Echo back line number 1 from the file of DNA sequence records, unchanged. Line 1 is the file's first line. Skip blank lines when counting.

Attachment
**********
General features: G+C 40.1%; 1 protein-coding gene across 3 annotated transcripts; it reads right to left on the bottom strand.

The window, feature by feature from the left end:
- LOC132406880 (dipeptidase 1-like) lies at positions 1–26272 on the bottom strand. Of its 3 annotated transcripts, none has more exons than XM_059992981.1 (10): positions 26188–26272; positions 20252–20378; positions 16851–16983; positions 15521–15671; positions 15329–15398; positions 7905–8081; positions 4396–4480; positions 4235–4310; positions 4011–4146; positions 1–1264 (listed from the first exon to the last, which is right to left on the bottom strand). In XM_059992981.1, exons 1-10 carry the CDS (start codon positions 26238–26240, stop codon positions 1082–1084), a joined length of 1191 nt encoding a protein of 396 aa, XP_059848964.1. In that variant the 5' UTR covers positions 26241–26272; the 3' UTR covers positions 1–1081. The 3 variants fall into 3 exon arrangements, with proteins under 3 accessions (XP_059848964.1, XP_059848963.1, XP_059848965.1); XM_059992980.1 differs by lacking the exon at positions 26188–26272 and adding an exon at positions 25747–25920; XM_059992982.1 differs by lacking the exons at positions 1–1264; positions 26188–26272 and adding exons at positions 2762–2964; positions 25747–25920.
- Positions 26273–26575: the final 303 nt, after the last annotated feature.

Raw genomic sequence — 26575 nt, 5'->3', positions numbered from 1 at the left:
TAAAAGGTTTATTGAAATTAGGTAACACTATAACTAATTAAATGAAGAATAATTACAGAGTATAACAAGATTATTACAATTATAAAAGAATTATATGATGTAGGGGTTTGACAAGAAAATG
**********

General features: G+C 40.1%; 1 protein-coding gene across 3 annotated transcripts; it reads right to left on the bottom strand.